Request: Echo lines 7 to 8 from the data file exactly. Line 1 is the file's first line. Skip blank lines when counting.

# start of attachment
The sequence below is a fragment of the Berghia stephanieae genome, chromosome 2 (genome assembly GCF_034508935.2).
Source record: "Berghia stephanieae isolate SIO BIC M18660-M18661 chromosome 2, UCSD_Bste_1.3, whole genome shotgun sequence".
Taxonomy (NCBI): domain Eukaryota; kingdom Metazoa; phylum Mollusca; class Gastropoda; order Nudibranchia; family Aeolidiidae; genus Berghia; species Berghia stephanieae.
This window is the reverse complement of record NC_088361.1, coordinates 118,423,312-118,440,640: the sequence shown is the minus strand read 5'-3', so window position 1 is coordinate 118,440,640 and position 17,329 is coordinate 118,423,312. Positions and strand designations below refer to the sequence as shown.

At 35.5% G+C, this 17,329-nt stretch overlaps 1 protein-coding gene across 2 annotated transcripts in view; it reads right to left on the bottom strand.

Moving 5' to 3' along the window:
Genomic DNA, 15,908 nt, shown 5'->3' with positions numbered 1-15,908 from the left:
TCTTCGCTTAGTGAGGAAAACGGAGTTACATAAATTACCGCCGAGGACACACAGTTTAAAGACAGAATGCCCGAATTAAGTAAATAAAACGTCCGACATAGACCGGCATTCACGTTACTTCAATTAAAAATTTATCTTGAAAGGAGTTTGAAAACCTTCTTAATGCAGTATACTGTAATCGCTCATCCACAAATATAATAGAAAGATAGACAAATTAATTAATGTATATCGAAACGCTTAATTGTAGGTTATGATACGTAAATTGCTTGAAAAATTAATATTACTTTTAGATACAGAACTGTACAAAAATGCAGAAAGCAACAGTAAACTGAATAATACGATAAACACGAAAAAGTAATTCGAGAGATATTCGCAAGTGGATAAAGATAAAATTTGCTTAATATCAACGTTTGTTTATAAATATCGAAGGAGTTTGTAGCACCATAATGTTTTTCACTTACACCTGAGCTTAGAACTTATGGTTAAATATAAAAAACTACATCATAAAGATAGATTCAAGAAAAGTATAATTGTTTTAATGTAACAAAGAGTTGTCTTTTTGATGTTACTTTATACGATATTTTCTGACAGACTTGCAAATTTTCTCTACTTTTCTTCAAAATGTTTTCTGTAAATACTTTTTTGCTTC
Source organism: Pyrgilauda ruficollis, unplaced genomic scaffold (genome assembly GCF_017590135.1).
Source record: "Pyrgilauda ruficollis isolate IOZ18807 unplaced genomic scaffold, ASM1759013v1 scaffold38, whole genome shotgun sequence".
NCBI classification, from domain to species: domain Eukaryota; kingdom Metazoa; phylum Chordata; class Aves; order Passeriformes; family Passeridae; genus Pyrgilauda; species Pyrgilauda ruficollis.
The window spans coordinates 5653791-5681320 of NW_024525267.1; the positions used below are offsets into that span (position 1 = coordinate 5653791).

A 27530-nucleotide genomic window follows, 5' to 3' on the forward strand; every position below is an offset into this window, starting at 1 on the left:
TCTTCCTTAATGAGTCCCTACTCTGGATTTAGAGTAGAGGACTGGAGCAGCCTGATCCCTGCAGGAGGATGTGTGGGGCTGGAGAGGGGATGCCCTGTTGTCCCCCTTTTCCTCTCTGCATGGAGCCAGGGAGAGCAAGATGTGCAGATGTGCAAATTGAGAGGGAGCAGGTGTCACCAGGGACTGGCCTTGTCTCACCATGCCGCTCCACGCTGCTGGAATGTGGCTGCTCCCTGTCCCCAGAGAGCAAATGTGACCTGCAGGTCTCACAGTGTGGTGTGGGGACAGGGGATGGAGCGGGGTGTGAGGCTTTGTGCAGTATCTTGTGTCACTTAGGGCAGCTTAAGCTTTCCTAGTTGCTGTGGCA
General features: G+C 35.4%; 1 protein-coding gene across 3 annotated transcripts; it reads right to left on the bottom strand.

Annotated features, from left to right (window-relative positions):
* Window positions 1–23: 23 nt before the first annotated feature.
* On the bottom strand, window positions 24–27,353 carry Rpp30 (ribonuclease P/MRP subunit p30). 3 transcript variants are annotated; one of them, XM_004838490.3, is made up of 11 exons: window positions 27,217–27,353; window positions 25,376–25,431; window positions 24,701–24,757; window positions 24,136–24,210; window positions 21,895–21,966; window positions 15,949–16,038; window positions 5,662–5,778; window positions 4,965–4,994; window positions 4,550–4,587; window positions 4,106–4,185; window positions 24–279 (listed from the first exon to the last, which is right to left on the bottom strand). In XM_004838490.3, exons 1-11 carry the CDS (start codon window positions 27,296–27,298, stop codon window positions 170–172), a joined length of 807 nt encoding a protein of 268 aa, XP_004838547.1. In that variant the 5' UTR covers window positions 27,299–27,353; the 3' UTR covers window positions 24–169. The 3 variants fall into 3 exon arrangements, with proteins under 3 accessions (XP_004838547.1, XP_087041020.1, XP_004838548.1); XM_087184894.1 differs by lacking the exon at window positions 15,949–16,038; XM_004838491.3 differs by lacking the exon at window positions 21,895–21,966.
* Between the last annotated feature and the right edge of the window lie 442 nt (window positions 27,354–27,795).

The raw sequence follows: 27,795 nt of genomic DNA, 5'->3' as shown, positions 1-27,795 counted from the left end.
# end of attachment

Genomic DNA, 15,908 nt, shown 5'->3' with positions numbered 1-15,908 from the left:
TCTTCGCTTAGTGAGGAAAACGGAGTTACATAAATTACCGCCGAGGACACACAGTTTAAAGACAGAATGCCCGAATTAAGTAAATAAAACGTCCGACATAGACCGGCATTCACGTTACTTCAATTAAAAATTTATCTTGAAAGGAGTTTGAAAACCTTCTTAATGCAGTATACTGTAATCGCTCATCCACAAATATAATAGAAAGATAGACAAATTAATTAATGTATATCGAAACGCTTAATTGTAGGTTATGATACGTAAATTGCTTGAAAAATTAATATTACTTTTAGATACAGAACTGTACAAAAATGCAGAAAGCAACAGTAAACTGAATAATACGATAAACACGAAAAAGTAATTCGAGAGATATTCGCAAGTGGATAAAGATAAAATTTGCTTAATATCAACGTTTGTTTATAAATATCGAAGGAGTTTGTAGCACCATAATGTTTTTCACTTACACCTGAGCTTAGAACTTATGGTTAAATATAAAAAACTACATCATAAAGATAGATTCAAGAAAAGTATAATTGTTTTAATGTAACAAAGAGTTGTCTTTTTGATGTTACTTTATACGATATTTTCTGACAGACTTGCAAATTTTCTCTACTTTTCTTCAAAATGTTTTCTGTAAATACTTTTTTGCTTC